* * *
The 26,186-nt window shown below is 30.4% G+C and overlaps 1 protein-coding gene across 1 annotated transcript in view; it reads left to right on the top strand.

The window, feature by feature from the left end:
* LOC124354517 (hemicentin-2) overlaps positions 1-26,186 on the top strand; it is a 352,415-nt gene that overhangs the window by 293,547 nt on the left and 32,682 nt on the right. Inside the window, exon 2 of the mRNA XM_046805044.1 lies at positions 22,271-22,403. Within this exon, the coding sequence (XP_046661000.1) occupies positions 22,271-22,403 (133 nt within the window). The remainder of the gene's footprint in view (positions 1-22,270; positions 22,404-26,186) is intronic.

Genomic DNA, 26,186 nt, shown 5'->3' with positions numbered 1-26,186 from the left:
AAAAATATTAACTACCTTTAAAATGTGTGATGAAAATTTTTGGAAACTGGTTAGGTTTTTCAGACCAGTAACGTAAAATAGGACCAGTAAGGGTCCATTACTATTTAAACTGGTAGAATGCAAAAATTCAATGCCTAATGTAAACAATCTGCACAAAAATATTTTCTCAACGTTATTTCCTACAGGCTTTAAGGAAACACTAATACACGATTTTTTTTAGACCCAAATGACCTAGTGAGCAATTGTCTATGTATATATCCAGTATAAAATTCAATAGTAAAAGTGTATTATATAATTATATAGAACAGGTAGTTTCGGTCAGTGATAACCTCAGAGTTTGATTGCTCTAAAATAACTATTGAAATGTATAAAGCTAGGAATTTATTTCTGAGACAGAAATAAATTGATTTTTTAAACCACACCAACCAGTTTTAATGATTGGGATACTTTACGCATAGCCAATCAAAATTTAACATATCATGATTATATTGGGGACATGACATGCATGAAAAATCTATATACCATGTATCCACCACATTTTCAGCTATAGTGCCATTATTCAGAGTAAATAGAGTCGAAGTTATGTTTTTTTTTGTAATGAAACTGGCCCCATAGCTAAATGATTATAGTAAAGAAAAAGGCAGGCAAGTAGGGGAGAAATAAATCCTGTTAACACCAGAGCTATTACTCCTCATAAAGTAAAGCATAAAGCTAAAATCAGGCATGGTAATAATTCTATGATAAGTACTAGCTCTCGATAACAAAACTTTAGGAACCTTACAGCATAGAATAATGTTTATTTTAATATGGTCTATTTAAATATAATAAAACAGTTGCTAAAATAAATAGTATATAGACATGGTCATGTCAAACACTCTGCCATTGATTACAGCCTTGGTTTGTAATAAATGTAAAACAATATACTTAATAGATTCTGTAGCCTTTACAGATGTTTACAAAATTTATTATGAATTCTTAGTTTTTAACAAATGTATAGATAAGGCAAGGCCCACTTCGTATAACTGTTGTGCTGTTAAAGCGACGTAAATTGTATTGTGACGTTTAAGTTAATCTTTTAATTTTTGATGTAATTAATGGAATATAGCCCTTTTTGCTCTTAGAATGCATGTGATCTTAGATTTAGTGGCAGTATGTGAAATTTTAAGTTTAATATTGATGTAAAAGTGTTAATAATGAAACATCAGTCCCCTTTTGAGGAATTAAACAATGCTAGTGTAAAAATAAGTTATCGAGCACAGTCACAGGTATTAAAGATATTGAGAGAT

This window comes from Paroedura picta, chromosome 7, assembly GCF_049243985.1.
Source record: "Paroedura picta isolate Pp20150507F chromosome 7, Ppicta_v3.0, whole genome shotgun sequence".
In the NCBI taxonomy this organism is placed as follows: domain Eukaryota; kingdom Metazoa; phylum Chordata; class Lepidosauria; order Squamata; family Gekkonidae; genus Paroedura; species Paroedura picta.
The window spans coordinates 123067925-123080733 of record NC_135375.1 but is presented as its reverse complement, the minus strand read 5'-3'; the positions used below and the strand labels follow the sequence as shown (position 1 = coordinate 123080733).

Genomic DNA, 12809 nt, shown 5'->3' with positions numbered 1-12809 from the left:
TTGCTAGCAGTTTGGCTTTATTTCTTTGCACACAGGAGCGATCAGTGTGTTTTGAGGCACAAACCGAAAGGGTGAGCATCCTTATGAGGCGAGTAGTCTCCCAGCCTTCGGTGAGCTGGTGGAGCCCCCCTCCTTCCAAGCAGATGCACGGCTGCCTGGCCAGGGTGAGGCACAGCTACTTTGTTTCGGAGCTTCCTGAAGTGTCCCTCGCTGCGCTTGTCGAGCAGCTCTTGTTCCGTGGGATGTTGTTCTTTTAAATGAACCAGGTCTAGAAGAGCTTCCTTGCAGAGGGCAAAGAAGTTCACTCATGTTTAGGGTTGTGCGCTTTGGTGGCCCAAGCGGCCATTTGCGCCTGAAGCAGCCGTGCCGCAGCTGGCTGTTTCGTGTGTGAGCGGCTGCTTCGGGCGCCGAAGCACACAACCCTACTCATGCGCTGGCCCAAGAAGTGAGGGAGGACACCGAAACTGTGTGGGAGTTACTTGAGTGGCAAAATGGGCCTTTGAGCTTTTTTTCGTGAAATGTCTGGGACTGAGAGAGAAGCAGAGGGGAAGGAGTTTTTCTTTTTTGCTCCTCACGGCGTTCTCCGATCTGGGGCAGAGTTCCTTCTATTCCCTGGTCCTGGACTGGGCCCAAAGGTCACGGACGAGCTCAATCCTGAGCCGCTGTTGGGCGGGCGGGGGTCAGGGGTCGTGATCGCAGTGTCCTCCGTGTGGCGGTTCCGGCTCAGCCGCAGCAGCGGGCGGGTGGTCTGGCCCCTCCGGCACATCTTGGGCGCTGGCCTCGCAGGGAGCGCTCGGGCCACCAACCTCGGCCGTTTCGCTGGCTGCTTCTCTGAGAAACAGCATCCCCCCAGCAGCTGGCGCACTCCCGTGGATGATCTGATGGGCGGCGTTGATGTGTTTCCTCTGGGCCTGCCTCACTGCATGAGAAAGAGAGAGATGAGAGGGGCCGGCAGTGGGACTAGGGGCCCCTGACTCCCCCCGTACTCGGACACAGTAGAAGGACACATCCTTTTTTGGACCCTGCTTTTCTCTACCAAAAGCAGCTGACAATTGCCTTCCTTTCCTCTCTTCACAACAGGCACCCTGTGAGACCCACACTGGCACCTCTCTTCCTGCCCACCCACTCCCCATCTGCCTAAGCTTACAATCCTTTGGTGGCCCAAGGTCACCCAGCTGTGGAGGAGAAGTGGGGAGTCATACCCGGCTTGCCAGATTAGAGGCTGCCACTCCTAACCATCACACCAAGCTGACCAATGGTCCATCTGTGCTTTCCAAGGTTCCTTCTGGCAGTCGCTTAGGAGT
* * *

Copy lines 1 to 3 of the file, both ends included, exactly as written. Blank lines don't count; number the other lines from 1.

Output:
The 26,186-nt window shown below is 30.4% G+C and overlaps 1 protein-coding gene across 1 annotated transcript in view; it reads left to right on the top strand.

The window, feature by feature from the left end:
* LOC124354517 (hemicentin-2) overlaps positions 1-26,186 on the top strand; it is a 352,415-nt gene that overhangs the window by 293,547 nt on the left and 32,682 nt on the right. Inside the window, exon 2 of the mRNA XM_046805044.1 lies at positions 22,271-22,403. Within this exon, the coding sequence (XP_046661000.1) occupies positions 22,271-22,403 (133 nt within the window). The remainder of the gene's footprint in view (positions 1-22,270; positions 22,404-26,186) is intronic.